By Dave Andrusko
Just after 6:30 on Friday evening, the Supreme Court issued a one-paragraph unsigned order granting an emergency application from the Biden administration to maintain FDA approval of mifepristone after the 5th U.S. Court of Appeals placed limitations on the first of two drugs that make up the chemical abortion regimen.
At the request of the Justice Department and Danco, mifepristone’s manufacturer, the high court placed a hold (a stay) on the lower court rulings while the appeals process plays out.
Justice Alito and Justice Thomas dissented. While Thomas did not explain his reasons, Alito did in terse and pointed four-pages.
The lower court wanted to re-impose protective restrictions dropped by the FDA in recent years. Agreeing to restore them would not harm the administration or the public, Alito insisted.
“It would simply restore the circumstances that existed (and that the Government defended) from 2000 to 2016 under three Presidential administrations,” Alito wrote. “Contrary to the impression that may be held by many, that disposition would not express any view on the merits of the question whether the FDA acted lawfully in any of its actions regarding mifepristone.”
The case now returns to another (and probably different) panel of the Court of Appeals which will weigh the underlying issues raised in Alliance for Hippocratic Medicine v. U.S. Food and Drug Administration (FDA). “Its decision on the merits of the case will likely be appealed to the Supreme Court, and Friday’s order will remain in place until the Supreme Court decides whether to hear such an appeal,” the Washington Post reported.
National Right to Life quickly responded later Friday evening. “We are hopeful that when the court takes up the expedited hearing on May 17 that it will confirm the fact that these drugs are dangerous to women,” said NRLC President Carol Tobias.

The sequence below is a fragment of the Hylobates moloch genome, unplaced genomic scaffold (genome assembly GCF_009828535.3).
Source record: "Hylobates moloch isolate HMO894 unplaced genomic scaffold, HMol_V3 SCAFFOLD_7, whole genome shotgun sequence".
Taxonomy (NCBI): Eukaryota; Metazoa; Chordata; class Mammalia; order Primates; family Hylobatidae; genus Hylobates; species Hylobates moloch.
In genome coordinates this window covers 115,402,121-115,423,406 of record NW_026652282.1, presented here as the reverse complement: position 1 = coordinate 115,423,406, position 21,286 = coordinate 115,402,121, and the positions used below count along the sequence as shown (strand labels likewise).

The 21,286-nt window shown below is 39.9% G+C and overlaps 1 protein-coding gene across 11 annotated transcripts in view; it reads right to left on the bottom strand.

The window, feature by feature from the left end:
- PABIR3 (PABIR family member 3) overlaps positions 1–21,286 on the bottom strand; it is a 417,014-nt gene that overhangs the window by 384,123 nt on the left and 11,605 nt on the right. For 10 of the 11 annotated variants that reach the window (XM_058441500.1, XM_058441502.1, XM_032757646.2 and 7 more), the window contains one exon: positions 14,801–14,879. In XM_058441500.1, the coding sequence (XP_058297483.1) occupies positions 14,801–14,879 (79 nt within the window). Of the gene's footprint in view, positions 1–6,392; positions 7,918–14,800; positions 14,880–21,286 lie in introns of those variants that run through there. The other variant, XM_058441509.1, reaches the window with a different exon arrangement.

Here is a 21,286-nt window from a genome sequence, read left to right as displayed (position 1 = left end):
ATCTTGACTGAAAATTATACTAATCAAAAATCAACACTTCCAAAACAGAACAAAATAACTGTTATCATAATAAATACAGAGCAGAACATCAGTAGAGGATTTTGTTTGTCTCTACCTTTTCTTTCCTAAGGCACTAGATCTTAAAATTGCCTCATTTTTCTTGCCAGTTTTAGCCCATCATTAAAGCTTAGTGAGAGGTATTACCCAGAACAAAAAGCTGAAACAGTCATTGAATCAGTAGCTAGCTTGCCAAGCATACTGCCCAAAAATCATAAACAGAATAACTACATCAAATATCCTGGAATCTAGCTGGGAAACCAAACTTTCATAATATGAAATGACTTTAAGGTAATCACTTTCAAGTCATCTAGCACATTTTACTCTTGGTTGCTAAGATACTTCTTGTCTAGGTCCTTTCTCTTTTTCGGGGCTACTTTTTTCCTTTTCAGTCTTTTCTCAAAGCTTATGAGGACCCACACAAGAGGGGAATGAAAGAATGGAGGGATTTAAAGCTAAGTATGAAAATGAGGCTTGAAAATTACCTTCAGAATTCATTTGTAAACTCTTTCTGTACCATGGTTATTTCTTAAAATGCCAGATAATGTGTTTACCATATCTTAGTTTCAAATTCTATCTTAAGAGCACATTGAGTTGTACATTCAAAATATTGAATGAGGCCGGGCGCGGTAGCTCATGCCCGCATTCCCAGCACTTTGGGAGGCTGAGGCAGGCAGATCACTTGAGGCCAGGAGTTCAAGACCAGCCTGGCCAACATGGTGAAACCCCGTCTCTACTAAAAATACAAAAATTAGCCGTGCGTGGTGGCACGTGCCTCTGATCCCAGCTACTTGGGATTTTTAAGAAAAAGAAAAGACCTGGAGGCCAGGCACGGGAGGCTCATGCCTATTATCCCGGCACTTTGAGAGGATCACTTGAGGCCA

“The U.S. Supreme Court gives the 5th Circuit the opportunity to evaluate the case on its merits and review the materials presented to them in a timely fashion,” said Tobias. “What the courts will see is a drug that does not cure a disease or alleviate the symptoms of a disease. It was developed to take the life of an unborn child and always has the potential to harm the mother.”
Erik Baptist, senior counsel for Alliance Defending Freedom that is defending the Alliance for Hippocratic Medicine, said “As is common practice, the Supreme Court has decided to maintain the status quo that existed prior to our lawsuit while our challenge to the FDA’s illegal approval of chemical abortion drugs and its removal of critical safeguards for those drugs moves forward.”
But as Baptist made clear, “The F.D.A. must answer for the damage it has caused to the health of countless women and girls and the rule of law by failing to study how dangerous the chemical abortion drug regimen is and unlawfully removing every meaningful safeguard, even allowing for mail-order abortions.” Moreover, “We look forward to a final outcome in this case that will hold the FDA accountable.”